Inheritance Rights of Spouses, Civil Partners, Cohabitants and Children
We live in a society with many different types of family units so today I will discuss inheritance rights that apply to different categories of people and family members. The legal landscape has changed with the coming into force of the Civil Partnership Act 2010 so we can examine how this clarifies or perhaps complicates matters.
When a person dies testate (having made a valid will) the will identifies who will inherit the deceased’s assets.
To remind listeners when someone dies intestate (without a will) where there is a:
- Spouse only – the spouse takes the entire estate.
- Spouse and children – the spouse takes two thirds and the children one third between them.
- Children only – the children inherit the estate equally between them.
Do children have the same rights regardless of whether their parents are married or not?
The Status of Children’s Act 1987 – Equality for Children
Up to 1987 our legal system did not recognise the entitlement of children born outside of marriage to share in their parents’ estate.
Example: If a married man died intestate survived by his wife, their children and a child born outside of the marriage his assets would have been divided as two thirds to his wife and one third to his children of the marriage – the child born outside of the marriage would not be entitled to share in the one third. It was an incredible situation and a reflection of where we were as a society up until that time.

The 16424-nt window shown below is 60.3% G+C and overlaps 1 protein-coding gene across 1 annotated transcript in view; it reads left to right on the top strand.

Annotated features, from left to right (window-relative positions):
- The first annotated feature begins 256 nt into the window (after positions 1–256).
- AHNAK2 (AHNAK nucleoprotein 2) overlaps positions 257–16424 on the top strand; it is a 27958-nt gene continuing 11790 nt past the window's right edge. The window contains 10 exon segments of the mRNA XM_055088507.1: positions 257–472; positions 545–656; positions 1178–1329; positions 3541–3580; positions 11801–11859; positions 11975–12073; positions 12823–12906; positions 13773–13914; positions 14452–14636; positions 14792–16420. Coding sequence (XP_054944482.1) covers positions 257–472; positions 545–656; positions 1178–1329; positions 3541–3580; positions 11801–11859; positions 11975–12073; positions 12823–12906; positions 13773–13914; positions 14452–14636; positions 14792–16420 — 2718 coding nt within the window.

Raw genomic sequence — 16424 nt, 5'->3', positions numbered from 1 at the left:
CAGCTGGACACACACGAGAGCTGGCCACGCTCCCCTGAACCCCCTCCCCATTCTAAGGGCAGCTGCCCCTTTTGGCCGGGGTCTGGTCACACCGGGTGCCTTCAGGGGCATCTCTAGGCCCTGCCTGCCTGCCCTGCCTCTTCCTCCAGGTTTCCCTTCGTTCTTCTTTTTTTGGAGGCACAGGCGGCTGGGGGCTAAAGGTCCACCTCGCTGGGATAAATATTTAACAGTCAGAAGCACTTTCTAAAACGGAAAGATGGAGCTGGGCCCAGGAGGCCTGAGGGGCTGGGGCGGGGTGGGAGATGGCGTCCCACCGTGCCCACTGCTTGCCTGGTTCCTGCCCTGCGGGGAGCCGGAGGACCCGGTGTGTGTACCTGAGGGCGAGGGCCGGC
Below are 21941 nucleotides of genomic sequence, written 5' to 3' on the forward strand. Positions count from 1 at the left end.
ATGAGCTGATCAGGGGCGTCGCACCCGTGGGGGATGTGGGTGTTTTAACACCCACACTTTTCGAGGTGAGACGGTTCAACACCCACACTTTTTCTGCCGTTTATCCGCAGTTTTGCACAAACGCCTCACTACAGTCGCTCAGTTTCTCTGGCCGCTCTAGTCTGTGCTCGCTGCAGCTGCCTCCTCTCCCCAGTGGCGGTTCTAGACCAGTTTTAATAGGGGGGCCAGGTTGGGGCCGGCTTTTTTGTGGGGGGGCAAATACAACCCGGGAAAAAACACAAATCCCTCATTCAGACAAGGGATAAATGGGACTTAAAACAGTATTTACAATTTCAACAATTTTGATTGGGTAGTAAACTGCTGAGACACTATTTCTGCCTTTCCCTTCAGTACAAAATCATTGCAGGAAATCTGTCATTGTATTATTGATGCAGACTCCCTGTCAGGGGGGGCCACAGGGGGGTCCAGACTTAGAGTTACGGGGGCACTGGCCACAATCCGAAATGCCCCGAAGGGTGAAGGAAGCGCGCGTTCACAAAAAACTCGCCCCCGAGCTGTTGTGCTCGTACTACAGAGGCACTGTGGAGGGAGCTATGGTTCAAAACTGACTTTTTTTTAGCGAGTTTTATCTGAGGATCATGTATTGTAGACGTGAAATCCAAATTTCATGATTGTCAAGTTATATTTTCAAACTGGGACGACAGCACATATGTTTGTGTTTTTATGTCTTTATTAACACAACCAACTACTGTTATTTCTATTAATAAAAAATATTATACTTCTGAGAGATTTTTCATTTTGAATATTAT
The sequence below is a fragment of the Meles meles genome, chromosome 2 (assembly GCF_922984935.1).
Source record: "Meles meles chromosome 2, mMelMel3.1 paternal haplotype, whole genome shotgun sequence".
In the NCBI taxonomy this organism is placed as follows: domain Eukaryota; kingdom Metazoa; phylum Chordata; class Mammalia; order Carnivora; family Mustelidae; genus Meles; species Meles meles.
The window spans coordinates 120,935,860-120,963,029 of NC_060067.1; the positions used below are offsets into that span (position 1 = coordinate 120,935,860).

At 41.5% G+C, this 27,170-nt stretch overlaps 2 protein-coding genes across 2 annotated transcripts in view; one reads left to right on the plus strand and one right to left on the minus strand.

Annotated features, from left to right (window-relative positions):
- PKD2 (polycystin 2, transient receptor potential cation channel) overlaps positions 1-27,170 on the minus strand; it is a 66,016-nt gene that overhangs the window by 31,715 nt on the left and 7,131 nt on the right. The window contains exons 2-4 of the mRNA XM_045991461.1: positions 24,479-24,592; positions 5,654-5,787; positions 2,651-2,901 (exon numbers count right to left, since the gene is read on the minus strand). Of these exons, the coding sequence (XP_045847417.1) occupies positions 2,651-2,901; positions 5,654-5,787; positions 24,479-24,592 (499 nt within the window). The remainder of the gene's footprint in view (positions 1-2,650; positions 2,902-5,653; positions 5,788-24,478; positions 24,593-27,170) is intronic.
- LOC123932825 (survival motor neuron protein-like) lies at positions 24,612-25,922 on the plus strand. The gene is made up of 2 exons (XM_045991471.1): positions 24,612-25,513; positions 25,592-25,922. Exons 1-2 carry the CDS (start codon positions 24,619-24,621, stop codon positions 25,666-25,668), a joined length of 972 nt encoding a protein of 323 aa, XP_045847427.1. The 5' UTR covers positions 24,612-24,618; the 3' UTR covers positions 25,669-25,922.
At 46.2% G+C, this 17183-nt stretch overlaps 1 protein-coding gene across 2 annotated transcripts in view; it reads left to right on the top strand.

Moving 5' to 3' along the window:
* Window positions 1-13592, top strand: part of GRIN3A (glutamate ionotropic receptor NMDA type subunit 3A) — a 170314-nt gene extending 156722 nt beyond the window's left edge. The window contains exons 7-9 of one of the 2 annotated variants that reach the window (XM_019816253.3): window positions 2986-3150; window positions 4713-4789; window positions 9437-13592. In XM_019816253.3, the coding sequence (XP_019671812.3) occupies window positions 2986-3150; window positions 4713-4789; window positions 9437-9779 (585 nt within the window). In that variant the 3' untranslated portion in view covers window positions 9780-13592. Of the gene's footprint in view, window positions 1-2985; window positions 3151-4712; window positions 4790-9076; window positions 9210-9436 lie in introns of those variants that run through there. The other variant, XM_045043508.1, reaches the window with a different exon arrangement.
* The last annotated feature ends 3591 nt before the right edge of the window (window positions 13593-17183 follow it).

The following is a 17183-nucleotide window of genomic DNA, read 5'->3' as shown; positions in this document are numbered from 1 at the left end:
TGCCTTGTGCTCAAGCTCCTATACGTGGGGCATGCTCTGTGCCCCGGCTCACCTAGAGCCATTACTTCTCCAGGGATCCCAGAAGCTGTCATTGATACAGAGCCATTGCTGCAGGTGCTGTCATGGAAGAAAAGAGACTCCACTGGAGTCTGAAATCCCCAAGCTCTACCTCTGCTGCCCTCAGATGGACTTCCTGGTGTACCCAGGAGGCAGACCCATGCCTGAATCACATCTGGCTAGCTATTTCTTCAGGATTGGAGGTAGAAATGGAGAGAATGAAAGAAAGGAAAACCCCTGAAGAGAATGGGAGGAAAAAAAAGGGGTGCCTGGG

The change brought about by the Status of Children’s Act 1987 now means that children, irrespective of the marital status of the parents, are all treated the same.
In today’s terms if a situation arises where a parent dies and has made a will leaving his assets between his children, that will include children of the marriage and children that were born to a relationship outside of the marriage.
When making a will people need to be specific so that they are clear if the will is also intended to benefit children that are not children of the marriage.
Can a child born of a relationship outside a marriage challenge a will in that case i.e. where the parent excludes them?
Yes, in that situation a child can challenge the will in the same way that children of the marriage can. They would do this by making what is known as a section 117 application.
If a child is aggrieved by a parent’s will they can apply to the Court to make provision for them out of the estate. The Court will only make provision for an aggrieved child if it is established that the deceased parent has failed in his/her moral duty to make proper provision for them.
The Courts will look at all surrounding circumstances such as the age of the child, their position in life, the age and position of the other children, the means of the parent, whether provision was made for the child during the deceased’s lifetime and perhaps the conduct of the child towards their parents. In recent years, the High Court has said it will look into whether the child had a need which the parent satisfied financially.